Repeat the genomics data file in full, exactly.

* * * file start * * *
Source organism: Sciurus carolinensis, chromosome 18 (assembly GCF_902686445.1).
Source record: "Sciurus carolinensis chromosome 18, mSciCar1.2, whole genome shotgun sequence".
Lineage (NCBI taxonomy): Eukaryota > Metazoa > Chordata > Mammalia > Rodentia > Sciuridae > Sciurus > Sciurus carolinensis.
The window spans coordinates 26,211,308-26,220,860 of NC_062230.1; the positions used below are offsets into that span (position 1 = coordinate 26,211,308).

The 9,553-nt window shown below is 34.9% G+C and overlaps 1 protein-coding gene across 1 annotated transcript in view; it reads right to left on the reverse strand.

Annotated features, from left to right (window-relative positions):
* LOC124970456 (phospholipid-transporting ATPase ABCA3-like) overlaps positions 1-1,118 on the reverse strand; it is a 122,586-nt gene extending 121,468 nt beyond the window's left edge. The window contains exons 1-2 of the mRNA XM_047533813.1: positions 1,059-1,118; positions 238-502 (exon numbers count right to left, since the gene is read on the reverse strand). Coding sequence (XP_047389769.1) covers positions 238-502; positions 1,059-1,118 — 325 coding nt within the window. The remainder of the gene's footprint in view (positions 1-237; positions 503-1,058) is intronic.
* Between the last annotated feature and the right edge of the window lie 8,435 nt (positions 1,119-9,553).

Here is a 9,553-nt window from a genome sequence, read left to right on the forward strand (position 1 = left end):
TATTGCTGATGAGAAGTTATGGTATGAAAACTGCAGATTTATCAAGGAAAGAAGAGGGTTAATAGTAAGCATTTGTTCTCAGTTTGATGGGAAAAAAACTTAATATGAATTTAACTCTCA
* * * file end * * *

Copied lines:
Source organism: Sciurus carolinensis, chromosome 18 (assembly GCF_902686445.1).
Source record: "Sciurus carolinensis chromosome 18, mSciCar1.2, whole genome shotgun sequence".
Lineage (NCBI taxonomy): Eukaryota > Metazoa > Chordata > Mammalia > Rodentia > Sciuridae > Sciurus > Sciurus carolinensis.
The window spans coordinates 26,211,308-26,220,860 of NC_062230.1; the positions used below are offsets into that span (position 1 = coordinate 26,211,308).

The 9,553-nt window shown below is 34.9% G+C and overlaps 1 protein-coding gene across 1 annotated transcript in view; it reads right to left on the reverse strand.

Annotated features, from left to right (window-relative positions):
* LOC124970456 (phospholipid-transporting ATPase ABCA3-like) overlaps positions 1-1,118 on the reverse strand; it is a 122,586-nt gene extending 121,468 nt beyond the window's left edge. The window contains exons 1-2 of the mRNA XM_047533813.1: positions 1,059-1,118; positions 238-502 (exon numbers count right to left, since the gene is read on the reverse strand). Coding sequence (XP_047389769.1) covers positions 238-502; positions 1,059-1,118 — 325 coding nt within the window. The remainder of the gene's footprint in view (positions 1-237; positions 503-1,058) is intronic.
* Between the last annotated feature and the right edge of the window lie 8,435 nt (positions 1,119-9,553).

Here is a 9,553-nt window from a genome sequence, read left to right on the forward strand (position 1 = left end):
TATTGCTGATGAGAAGTTATGGTATGAAAACTGCAGATTTATCAAGGAAAGAAGAGGGTTAATAGTAAGCATTTGTTCTCAGTTTGATGGGAAAAAAACTTAATATGAATTTAACTCTCA